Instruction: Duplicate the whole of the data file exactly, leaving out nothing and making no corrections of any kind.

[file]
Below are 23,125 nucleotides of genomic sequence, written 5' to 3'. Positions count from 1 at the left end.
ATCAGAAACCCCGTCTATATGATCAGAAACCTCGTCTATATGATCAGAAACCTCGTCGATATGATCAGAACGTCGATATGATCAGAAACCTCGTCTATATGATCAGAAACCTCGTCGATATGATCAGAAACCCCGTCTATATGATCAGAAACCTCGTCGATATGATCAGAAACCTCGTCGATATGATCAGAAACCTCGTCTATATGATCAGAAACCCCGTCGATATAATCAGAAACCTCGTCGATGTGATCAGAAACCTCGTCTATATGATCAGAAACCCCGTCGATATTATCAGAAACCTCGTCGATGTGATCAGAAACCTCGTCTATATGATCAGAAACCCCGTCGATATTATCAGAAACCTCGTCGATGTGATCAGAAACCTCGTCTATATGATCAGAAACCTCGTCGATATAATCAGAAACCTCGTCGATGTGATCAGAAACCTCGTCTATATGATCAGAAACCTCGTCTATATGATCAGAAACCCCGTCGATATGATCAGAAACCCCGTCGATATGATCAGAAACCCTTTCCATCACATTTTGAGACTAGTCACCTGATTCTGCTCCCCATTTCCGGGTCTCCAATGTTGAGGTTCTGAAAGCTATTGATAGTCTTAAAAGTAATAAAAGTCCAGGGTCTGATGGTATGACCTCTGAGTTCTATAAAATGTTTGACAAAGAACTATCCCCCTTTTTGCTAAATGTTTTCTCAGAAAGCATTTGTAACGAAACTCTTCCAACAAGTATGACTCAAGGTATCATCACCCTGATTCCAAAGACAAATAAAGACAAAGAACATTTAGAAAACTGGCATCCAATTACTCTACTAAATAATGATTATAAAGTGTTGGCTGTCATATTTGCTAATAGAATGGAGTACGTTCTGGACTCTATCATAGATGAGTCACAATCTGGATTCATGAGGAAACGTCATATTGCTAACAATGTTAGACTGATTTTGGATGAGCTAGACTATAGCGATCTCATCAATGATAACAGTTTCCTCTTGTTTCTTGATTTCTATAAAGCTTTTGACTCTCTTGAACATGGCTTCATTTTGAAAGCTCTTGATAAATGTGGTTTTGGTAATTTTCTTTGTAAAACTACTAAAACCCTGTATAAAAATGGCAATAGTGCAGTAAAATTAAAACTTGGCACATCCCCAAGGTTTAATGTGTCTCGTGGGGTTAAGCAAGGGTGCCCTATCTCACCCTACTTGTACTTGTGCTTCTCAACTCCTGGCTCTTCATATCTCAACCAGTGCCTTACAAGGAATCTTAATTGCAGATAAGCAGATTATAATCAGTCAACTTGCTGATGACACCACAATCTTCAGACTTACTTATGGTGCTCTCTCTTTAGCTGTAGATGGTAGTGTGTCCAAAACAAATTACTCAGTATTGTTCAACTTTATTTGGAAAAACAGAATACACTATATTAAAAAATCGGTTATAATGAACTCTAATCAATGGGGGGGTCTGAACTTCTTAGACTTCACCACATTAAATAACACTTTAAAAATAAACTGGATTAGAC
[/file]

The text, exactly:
Below are 23,125 nucleotides of genomic sequence, written 5' to 3'. Positions count from 1 at the left end.
ATCAGAAACCCCGTCTATATGATCAGAAACCTCGTCTATATGATCAGAAACCTCGTCGATATGATCAGAACGTCGATATGATCAGAAACCTCGTCTATATGATCAGAAACCTCGTCGATATGATCAGAAACCCCGTCTATATGATCAGAAACCTCGTCGATATGATCAGAAACCTCGTCGATATGATCAGAAACCTCGTCTATATGATCAGAAACCCCGTCGATATAATCAGAAACCTCGTCGATGTGATCAGAAACCTCGTCTATATGATCAGAAACCCCGTCGATATTATCAGAAACCTCGTCGATGTGATCAGAAACCTCGTCTATATGATCAGAAACCCCGTCGATATTATCAGAAACCTCGTCGATGTGATCAGAAACCTCGTCTATATGATCAGAAACCTCGTCGATATAATCAGAAACCTCGTCGATGTGATCAGAAACCTCGTCTATATGATCAGAAACCTCGTCTATATGATCAGAAACCCCGTCGATATGATCAGAAACCCCGTCGATATGATCAGAAACCCTTTCCATCACATTTTGAGACTAGTCACCTGATTCTGCTCCCCATTTCCGGGTCTCCAATGTTGAGGTTCTGAAAGCTATTGATAGTCTTAAAAGTAATAAAAGTCCAGGGTCTGATGGTATGACCTCTGAGTTCTATAAAATGTTTGACAAAGAACTATCCCCCTTTTTGCTAAATGTTTTCTCAGAAAGCATTTGTAACGAAACTCTTCCAACAAGTATGACTCAAGGTATCATCACCCTGATTCCAAAGACAAATAAAGACAAAGAACATTTAGAAAACTGGCATCCAATTACTCTACTAAATAATGATTATAAAGTGTTGGCTGTCATATTTGCTAATAGAATGGAGTACGTTCTGGACTCTATCATAGATGAGTCACAATCTGGATTCATGAGGAAACGTCATATTGCTAACAATGTTAGACTGATTTTGGATGAGCTAGACTATAGCGATCTCATCAATGATAACAGTTTCCTCTTGTTTCTTGATTTCTATAAAGCTTTTGACTCTCTTGAACATGGCTTCATTTTGAAAGCTCTTGATAAATGTGGTTTTGGTAATTTTCTTTGTAAAACTACTAAAACCCTGTATAAAAATGGCAATAGTGCAGTAAAATTAAAACTTGGCACATCCCCAAGGTTTAATGTGTCTCGTGGGGTTAAGCAAGGGTGCCCTATCTCACCCTACTTGTACTTGTGCTTCTCAACTCCTGGCTCTTCATATCTCAACCAGTGCCTTACAAGGAATCTTAATTGCAGATAAGCAGATTATAATCAGTCAACTTGCTGATGACACCACAATCTTCAGACTTACTTATGGTGCTCTCTCTTTAGCTGTAGATGGTAGTGTGTCCAAAACAAATTACTCAGTATTGTTCAACTTTATTTGGAAAAACAGAATACACTATATTAAAAAATCGGTTATAATGAACTCTAATCAATGGGGGGGTCTGAACTTCTTAGACTTCACCACATTAAATAACACTTTAAAAATAAACTGGATTAGAC